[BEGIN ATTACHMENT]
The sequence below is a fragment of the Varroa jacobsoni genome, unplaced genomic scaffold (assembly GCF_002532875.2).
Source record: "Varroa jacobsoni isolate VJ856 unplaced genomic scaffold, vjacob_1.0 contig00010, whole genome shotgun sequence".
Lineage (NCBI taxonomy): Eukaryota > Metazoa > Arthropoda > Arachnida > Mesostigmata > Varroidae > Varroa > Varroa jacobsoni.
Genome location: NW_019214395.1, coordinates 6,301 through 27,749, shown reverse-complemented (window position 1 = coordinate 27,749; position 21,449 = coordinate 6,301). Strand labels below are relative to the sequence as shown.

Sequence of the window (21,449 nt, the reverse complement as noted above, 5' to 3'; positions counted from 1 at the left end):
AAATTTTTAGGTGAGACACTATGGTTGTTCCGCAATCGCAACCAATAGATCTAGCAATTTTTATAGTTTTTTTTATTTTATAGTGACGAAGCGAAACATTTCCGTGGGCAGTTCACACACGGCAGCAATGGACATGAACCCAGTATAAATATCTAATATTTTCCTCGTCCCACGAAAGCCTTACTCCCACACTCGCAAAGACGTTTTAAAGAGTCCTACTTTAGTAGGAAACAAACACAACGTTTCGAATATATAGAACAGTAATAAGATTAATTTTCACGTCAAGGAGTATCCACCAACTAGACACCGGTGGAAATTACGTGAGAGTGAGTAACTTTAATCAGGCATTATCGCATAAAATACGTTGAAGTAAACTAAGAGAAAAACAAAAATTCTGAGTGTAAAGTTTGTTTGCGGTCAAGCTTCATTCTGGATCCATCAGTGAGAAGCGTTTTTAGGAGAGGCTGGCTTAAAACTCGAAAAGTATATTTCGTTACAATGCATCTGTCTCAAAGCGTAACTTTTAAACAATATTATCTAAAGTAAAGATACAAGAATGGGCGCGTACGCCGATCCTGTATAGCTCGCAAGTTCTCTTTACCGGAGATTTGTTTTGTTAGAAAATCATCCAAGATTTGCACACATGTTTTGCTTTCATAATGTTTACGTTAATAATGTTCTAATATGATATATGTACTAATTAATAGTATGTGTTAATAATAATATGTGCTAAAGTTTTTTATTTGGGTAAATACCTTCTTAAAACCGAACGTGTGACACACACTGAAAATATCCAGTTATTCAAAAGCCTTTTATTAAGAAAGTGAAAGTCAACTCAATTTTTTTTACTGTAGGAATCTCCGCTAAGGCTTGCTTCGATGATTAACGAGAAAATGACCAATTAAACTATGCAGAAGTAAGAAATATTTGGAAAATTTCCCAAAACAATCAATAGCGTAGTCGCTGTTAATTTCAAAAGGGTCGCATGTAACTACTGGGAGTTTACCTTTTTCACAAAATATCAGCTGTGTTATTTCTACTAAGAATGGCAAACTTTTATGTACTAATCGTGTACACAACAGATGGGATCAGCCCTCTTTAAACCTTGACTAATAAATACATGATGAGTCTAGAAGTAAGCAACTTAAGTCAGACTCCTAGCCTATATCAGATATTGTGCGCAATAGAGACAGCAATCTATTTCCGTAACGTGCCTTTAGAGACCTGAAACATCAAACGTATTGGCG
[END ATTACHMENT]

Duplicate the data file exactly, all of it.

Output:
The sequence below is a fragment of the Varroa jacobsoni genome, unplaced genomic scaffold (assembly GCF_002532875.2).
Source record: "Varroa jacobsoni isolate VJ856 unplaced genomic scaffold, vjacob_1.0 contig00010, whole genome shotgun sequence".
Lineage (NCBI taxonomy): Eukaryota > Metazoa > Arthropoda > Arachnida > Mesostigmata > Varroidae > Varroa > Varroa jacobsoni.
Genome location: NW_019214395.1, coordinates 6,301 through 27,749, shown reverse-complemented (window position 1 = coordinate 27,749; position 21,449 = coordinate 6,301). Strand labels below are relative to the sequence as shown.

Sequence of the window (21,449 nt, the reverse complement as noted above, 5' to 3'; positions counted from 1 at the left end):
AAATTTTTAGGTGAGACACTATGGTTGTTCCGCAATCGCAACCAATAGATCTAGCAATTTTTATAGTTTTTTTTATTTTATAGTGACGAAGCGAAACATTTCCGTGGGCAGTTCACACACGGCAGCAATGGACATGAACCCAGTATAAATATCTAATATTTTCCTCGTCCCACGAAAGCCTTACTCCCACACTCGCAAAGACGTTTTAAAGAGTCCTACTTTAGTAGGAAACAAACACAACGTTTCGAATATATAGAACAGTAATAAGATTAATTTTCACGTCAAGGAGTATCCACCAACTAGACACCGGTGGAAATTACGTGAGAGTGAGTAACTTTAATCAGGCATTATCGCATAAAATACGTTGAAGTAAACTAAGAGAAAAACAAAAATTCTGAGTGTAAAGTTTGTTTGCGGTCAAGCTTCATTCTGGATCCATCAGTGAGAAGCGTTTTTAGGAGAGGCTGGCTTAAAACTCGAAAAGTATATTTCGTTACAATGCATCTGTCTCAAAGCGTAACTTTTAAACAATATTATCTAAAGTAAAGATACAAGAATGGGCGCGTACGCCGATCCTGTATAGCTCGCAAGTTCTCTTTACCGGAGATTTGTTTTGTTAGAAAATCATCCAAGATTTGCACACATGTTTTGCTTTCATAATGTTTACGTTAATAATGTTCTAATATGATATATGTACTAATTAATAGTATGTGTTAATAATAATATGTGCTAAAGTTTTTTATTTGGGTAAATACCTTCTTAAAACCGAACGTGTGACACACACTGAAAATATCCAGTTATTCAAAAGCCTTTTATTAAGAAAGTGAAAGTCAACTCAATTTTTTTTACTGTAGGAATCTCCGCTAAGGCTTGCTTCGATGATTAACGAGAAAATGACCAATTAAACTATGCAGAAGTAAGAAATATTTGGAAAATTTCCCAAAACAATCAATAGCGTAGTCGCTGTTAATTTCAAAAGGGTCGCATGTAACTACTGGGAGTTTACCTTTTTCACAAAATATCAGCTGTGTTATTTCTACTAAGAATGGCAAACTTTTATGTACTAATCGTGTACACAACAGATGGGATCAGCCCTCTTTAAACCTTGACTAATAAATACATGATGAGTCTAGAAGTAAGCAACTTAAGTCAGACTCCTAGCCTATATCAGATATTGTGCGCAATAGAGACAGCAATCTATTTCCGTAACGTGCCTTTAGAGACCTGAAACATCAAACGTATTGGCG